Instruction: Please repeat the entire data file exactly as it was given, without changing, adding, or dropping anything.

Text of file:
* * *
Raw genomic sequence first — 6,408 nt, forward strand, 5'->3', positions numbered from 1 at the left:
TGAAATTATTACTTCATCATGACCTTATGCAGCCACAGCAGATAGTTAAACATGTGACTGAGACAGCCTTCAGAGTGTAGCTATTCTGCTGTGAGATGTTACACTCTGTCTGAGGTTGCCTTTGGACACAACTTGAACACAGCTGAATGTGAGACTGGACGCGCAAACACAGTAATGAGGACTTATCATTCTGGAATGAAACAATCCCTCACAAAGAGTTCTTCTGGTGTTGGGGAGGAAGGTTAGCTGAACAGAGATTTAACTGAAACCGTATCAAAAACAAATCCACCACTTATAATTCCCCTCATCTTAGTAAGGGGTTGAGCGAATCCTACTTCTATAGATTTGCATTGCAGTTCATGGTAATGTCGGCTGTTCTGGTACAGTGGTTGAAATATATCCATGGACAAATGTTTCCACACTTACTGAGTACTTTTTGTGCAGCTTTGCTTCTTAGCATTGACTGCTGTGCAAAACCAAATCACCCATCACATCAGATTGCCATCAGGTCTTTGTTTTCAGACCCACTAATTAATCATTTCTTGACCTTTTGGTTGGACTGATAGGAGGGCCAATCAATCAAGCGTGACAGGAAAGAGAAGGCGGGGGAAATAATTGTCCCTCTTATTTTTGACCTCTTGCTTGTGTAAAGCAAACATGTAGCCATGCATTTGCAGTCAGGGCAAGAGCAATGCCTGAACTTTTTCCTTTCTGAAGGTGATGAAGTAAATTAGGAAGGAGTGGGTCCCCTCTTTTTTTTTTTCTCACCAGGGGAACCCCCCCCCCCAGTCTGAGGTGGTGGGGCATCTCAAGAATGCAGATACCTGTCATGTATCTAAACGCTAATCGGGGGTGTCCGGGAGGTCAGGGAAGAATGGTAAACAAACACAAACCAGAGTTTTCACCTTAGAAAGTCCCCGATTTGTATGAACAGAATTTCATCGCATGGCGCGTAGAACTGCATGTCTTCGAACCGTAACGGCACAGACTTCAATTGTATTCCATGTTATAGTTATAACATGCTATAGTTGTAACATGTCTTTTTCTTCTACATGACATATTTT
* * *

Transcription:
Raw genomic sequence first — 6,408 nt, forward strand, 5'->3', positions numbered from 1 at the left:
TGAAATTATTACTTCATCATGACCTTATGCAGCCACAGCAGATAGTTAAACATGTGACTGAGACAGCCTTCAGAGTGTAGCTATTCTGCTGTGAGATGTTACACTCTGTCTGAGGTTGCCTTTGGACACAACTTGAACACAGCTGAATGTGAGACTGGACGCGCAAACACAGTAATGAGGACTTATCATTCTGGAATGAAACAATCCCTCACAAAGAGTTCTTCTGGTGTTGGGGAGGAAGGTTAGCTGAACAGAGATTTAACTGAAACCGTATCAAAAACAAATCCACCACTTATAATTCCCCTCATCTTAGTAAGGGGTTGAGCGAATCCTACTTCTATAGATTTGCATTGCAGTTCATGGTAATGTCGGCTGTTCTGGTACAGTGGTTGAAATATATCCATGGACAAATGTTTCCACACTTACTGAGTACTTTTTGTGCAGCTTTGCTTCTTAGCATTGACTGCTGTGCAAAACCAAATCACCCATCACATCAGATTGCCATCAGGTCTTTGTTTTCAGACCCACTAATTAATCATTTCTTGACCTTTTGGTTGGACTGATAGGAGGGCCAATCAATCAAGCGTGACAGGAAAGAGAAGGCGGGGGAAATAATTGTCCCTCTTATTTTTGACCTCTTGCTTGTGTAAAGCAAACATGTAGCCATGCATTTGCAGTCAGGGCAAGAGCAATGCCTGAACTTTTTCCTTTCTGAAGGTGATGAAGTAAATTAGGAAGGAGTGGGTCCCCTCTTTTTTTTTTTCTCACCAGGGGAACCCCCCCCCCCAGTCTGAGGTGGTGGGGCATCTCAAGAATGCAGATACCTGTCATGTATCTAAACGCTAATCGGGGGTGTCCGGGAGGTCAGGGAAGAATGGTAAACAAACACAAACCAGAGTTTTCACCTTAGAAAGTCCCCGATTTGTATGAACAGAATTTCATCGCATGGCGCGTAGAACTGCATGTCTTCGAACCGTAACGGCACAGACTTCAATTGTATTCCATGTTATAGTTATAACATGCTATAGTTGTAACATGTCTTTTTCTTCTACATGACATATTTT